[Coral-List] [SPAM] Re: coral bleaching: response to Goreau
delbeek at waquarium.org
Thu Jun 1 17:07:53 EDT 2006
There are a couple of points in this discussion that I feel the need
1) Shops selling phytoplankton as coral food - most research that I
have read involving feeding in stony corals deals mainly with the
ingestion of ZOOplankton. Soft corals, particularly azooxanthellate
ones such as Dendronephthya have been shown to feed on phytoplankton.
This makes sense to me since most of these corals lack nematocysts
and their polyp structures appear to be more suited for sieving food
from passing water than stinging and capturing it as can be seen in
stony corals which all seem to have nematocysts ... why sting a
phytoplankton cell to capture it which is basically a passive entity
unlike a struggling copepod?
I have a pet theory that people who report responses from corals when
fed phytoplankton could be seeing the result of any number of factors
such as the addition of nutrients, the decay of phytoplankton leading
to increased nitrogen and phosphorous levels, to the increase in
filter feeders and hence, an increase in reproduction of these i.e.
more zooplankton being generated.
2) Feeding vs. non-feeding of corals in captivity - yes corals will
feed on zooplankton and more meaty food in the case of corals with
polyps large enough to take them. No one disputes this. What is in
question is do corals in captivity need this? Given that nitrogen,
phosphorous and organic nutrient levels are generally several times
that found on natural reefs is this enough to keep the corals
"happy"? The success of aquarists in Europe with stony and soft
corals in the 1970s and 1980s, without any feeding, would tend to
support this idea.
3) The role of dissolved nutrients - The Waikiki Aquarium has been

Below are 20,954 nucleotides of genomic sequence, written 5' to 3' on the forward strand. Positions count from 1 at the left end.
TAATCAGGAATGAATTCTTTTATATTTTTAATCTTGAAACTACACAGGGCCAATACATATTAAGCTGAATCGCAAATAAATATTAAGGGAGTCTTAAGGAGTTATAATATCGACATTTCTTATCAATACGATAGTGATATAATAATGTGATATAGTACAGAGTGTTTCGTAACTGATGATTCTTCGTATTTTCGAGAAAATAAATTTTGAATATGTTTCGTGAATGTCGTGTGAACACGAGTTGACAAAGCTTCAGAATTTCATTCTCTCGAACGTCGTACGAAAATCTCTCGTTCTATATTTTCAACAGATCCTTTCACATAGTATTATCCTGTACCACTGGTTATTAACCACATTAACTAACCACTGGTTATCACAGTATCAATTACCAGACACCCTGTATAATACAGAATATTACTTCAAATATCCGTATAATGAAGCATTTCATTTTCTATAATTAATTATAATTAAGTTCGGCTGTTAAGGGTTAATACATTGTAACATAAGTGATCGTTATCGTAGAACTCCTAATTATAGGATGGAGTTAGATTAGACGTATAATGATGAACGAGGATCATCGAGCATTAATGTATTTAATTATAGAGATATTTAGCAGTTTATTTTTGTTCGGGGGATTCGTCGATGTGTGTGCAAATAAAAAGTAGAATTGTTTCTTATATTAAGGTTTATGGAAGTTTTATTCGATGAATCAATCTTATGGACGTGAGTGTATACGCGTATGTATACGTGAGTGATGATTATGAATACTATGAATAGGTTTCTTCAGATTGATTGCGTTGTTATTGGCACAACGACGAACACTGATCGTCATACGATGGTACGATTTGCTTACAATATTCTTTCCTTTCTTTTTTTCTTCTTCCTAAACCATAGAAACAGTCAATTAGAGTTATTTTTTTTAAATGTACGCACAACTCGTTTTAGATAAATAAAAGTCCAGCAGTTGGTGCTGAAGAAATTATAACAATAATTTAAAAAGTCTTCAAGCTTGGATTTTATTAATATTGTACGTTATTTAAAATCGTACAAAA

keeping, propagating and spawning stony corals, mainly Acropora,
Montipora etc since the late 1970s. We have never added any sort of
zooplankton or phytoplankton to our systems. We use a saltwater well
as a water source for the majority of our exhibit and they are
semi-open systems. The well is 80ft down in coral rock, the chemistry
of this water has been discussed in Atkinson et al. 1995, there is no
zooplankton or phytoplankton in this water. That is not to say that
there isn't any bacteria in the water, or that there could be
plankton being generated in the systems themselves. All I can say
with absolute certainty is that WE do not feed the corals. Yet, we
have observed the release of eggs, sperm and egg/sperm bundles in
corals such as Acropora, Sandalolitha, Montipora, Euphyllia and
Goniopora. What our water IS rich in is nitrogen, phoshporous, iron,
managense, carbon dioxide etc. ... so my feeling is that the
zooxanthellae and perhaps the coral tissue itself, is getting more
than enough of what they need from the water.
4) Increasing contact with the aquarium community - there is an
annual conference in North America called The Marine Aquarium
Conference of North America (MACNA), this year it will be held the
weekend of Sept 23rd in Houston, Texas. This annual conference is the
best place to meet with and observe what hobbyists are doing. There
have been several marine scientists who have spoken at this
conference such as Giselle Mueller-Parker, Daphne Fautin, Marlin
Atkinson, Charlie Veron, Robert Myers, Bob Richmond, Cindy Hunter ...
to name just a few. While there is some contact with hobbyists by the
scientific community there is certainly room for much more. I think
this sort of interaction will only increase for the simple fact that
many of the up and coming marine scientists today have started off by
keeping reef tanks as a hobby, and I am in fact seeing this already.
There are of course other such conferences in Europe held in Germany,
France, Belgium and The Netherlands. Next April there will be a
conference in The Netherlands dealing specifically with the captive
husbandry of corals in public aquariums, of which I am a member of
the steering committee ... we would dearly love to have a strong
representation from the scientific community especially in the field
of coral nutrition, effects of UV, coral colouration, coral
reproduction, etc etc. The days of marine scientists claiming it was
impossible to keep live coral while hobbyists in Europe and elsewhere
were already doing so, are thankfully behind us for the most part.
Finally, I think one needs to be cautious about making sweeping
generalizations about what corals need or don't need in terms of
feeding when it is becoming increasingly obvious that the corals have
various abilities to gather, use and process sources of nutrition
spread across the genera.
J. Charles Delbeek M.Sc.
Aquarium Biologist III
University of Hawaii
2777 Kalakaua Ave.
Honolulu, HI, USA 96815
808-923-9741 ext. 0 VOICE
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